So, it’s popular, but is it being misused? PR Newswire has thousands of press releases that feature the term published within the last 180 days. Let’s take a look at a couple:
- Kwilt and Petzila (“The Leader in Internet of Things Pet Solutions”) partnered to incorporate images from the Petzi Treat Cam into KwiltKeys, a cloud-based digital photo album service. That uses the term correctly.
- Salesforce unveiled an “Internet of Things Cloud.” Redundancy issues notwithstanding, they actually use the term correctly – it’s a service offering that seeks to make sense of piecemeal data from Internet-connected devices.
- Tile (“a mass market internet of things device, providing community members with a platform to choose items that matter to them most”) unveiled the second iteration of their device. I mean, overly long marketing speak aside, they use the term correctly. Tiles are internet-connected fobs that allow you to find lost devices. (full disclosure here: I am a proud Tile owner, purely because I have a pathological problem where, as soon as I enter my home, I absentmindedly place my keys in the most unlikely of locations. This happens each and every day without fail and I am convinced this is me somehow working off a karmic debt from a past life where I was a really horrible person).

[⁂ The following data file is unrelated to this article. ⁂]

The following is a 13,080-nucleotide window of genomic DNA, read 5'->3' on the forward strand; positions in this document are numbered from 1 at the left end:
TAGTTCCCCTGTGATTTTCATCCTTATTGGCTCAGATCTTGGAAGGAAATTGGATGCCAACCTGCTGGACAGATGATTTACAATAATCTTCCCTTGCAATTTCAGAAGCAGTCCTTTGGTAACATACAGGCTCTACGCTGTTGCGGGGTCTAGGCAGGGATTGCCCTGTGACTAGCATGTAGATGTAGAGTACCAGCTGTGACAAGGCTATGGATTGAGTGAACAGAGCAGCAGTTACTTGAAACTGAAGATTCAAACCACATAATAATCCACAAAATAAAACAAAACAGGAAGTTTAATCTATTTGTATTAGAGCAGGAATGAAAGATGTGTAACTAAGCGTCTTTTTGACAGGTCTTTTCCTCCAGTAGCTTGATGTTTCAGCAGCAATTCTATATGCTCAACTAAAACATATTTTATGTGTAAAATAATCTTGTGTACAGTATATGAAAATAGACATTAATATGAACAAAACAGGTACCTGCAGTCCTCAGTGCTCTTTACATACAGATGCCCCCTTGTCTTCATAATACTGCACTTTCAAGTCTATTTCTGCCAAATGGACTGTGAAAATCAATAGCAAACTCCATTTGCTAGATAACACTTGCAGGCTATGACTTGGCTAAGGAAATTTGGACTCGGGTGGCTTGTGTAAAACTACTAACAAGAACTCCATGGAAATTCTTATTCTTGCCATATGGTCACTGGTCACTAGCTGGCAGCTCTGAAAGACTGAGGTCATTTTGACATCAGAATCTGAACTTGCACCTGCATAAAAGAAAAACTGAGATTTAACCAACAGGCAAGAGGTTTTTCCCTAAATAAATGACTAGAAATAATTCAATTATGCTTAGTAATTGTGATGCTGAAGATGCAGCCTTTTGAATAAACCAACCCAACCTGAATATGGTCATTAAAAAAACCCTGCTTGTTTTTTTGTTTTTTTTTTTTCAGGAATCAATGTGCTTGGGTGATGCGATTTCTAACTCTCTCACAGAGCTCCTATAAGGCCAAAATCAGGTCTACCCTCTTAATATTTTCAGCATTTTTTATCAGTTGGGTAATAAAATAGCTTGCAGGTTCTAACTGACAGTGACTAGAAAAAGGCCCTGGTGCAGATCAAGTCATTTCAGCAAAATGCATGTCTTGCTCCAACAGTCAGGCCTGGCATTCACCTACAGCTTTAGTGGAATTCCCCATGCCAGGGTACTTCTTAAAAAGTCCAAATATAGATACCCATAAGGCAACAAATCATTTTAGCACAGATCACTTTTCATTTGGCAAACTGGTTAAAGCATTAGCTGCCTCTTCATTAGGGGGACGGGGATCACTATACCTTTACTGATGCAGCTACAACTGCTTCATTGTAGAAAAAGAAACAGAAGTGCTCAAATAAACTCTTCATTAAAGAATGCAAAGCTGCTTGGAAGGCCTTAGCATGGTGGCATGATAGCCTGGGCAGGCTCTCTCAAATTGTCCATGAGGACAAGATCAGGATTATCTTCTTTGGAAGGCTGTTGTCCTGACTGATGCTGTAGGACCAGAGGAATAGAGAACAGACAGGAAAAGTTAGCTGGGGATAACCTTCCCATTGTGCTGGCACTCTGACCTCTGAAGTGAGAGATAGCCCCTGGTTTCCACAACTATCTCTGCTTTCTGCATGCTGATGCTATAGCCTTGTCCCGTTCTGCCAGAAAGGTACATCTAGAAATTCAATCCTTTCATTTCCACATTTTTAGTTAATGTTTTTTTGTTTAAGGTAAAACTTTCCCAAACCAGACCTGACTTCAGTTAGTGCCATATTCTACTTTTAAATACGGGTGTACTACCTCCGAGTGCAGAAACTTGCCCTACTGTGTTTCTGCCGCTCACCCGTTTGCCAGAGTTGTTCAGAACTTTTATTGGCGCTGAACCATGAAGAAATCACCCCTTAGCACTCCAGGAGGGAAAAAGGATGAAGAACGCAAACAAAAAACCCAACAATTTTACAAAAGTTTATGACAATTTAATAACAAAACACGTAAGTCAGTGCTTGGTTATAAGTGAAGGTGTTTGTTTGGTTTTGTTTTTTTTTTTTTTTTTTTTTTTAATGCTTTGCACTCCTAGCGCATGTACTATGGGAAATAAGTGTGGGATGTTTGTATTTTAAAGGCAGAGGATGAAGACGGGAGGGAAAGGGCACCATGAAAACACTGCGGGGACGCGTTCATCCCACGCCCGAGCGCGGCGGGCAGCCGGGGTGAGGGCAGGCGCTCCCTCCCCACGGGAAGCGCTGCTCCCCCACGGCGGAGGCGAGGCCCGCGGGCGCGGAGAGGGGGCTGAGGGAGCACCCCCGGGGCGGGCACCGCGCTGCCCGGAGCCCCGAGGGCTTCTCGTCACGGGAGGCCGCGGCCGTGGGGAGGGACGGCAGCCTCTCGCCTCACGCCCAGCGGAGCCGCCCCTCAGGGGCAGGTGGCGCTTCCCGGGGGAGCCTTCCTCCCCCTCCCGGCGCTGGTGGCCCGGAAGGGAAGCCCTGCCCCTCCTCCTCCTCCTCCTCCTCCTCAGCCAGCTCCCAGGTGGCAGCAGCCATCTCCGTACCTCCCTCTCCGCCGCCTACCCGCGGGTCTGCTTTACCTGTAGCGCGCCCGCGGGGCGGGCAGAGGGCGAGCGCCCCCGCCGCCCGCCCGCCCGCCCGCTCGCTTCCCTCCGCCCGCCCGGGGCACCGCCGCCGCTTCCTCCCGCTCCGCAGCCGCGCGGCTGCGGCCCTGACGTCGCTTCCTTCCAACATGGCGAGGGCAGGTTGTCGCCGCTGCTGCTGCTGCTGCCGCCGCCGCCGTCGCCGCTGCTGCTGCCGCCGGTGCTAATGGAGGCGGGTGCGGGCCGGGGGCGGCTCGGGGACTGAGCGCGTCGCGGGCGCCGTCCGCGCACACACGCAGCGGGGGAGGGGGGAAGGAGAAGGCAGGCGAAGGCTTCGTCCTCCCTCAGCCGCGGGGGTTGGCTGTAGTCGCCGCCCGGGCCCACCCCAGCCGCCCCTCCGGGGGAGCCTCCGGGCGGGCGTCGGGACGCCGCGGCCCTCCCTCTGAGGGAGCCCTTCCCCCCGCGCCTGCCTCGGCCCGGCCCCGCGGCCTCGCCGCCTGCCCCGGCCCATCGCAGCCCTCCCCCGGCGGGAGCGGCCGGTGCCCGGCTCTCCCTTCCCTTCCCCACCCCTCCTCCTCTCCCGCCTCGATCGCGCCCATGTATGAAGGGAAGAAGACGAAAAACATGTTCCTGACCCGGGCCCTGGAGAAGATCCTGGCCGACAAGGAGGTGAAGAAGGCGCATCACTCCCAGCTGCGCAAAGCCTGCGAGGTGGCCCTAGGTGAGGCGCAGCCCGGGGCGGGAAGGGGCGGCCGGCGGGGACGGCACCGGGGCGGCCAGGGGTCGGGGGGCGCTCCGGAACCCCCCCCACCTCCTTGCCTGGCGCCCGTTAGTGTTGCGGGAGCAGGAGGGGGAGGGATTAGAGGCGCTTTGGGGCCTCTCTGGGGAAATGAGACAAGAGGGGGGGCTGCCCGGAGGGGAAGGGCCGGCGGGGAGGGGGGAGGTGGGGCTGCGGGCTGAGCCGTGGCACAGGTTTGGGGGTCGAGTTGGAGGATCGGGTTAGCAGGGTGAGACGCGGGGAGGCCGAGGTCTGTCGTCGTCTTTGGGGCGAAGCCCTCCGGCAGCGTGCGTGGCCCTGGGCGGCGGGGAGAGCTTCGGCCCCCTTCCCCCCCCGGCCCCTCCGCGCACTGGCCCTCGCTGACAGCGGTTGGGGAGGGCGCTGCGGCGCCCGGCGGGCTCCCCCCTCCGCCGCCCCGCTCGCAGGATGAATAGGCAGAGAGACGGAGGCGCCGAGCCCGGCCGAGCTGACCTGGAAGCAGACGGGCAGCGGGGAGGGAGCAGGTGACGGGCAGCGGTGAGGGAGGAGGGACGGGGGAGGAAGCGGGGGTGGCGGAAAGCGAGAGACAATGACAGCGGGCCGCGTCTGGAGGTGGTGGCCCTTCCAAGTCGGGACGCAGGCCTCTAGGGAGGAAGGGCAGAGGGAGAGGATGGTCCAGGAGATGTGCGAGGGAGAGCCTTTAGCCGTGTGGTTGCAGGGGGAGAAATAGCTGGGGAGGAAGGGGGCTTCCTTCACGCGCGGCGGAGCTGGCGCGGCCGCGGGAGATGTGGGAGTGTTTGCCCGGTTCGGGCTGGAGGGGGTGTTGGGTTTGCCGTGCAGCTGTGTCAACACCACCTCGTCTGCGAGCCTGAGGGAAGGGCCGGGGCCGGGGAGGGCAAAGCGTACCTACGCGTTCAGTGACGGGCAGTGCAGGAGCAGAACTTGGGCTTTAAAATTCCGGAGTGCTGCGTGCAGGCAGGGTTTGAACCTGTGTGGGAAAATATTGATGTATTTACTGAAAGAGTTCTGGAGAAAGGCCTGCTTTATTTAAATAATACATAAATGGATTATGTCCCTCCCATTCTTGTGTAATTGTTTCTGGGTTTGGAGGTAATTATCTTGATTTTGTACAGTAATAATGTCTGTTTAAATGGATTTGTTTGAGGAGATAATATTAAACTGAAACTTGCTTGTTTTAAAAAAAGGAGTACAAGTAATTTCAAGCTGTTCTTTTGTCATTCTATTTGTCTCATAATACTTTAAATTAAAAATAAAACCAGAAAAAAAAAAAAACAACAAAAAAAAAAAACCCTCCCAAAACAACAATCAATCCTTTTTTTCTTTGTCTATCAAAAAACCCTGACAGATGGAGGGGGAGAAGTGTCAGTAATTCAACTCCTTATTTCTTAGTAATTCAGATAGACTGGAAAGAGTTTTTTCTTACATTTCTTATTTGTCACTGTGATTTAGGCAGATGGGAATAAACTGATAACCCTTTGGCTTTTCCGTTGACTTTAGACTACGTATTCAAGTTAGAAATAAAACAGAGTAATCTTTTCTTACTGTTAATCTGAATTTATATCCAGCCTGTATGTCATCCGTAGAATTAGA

Honestly, it’s a little difficult to find people blatantly misusing the phrase. Is it used often? Sure. Too much? Maybe.
About the Author
Founded by a team of lifelong athletes, Digital Media Solutions (DMS) is an industry leader in providing end-to-end customer acquisition solutions that help clients win in their business ventures and realize their marketing goals. The company’s set of proprietary assets and capabilities in the world of performance marketing and marketing technology allow clients to meticulously target and acquire the right customers. DMS relentlessly pursues flawless execution for top brands within highly complex and competitive industries including mortgage, education, insurance, consumer brands, careers and automotive.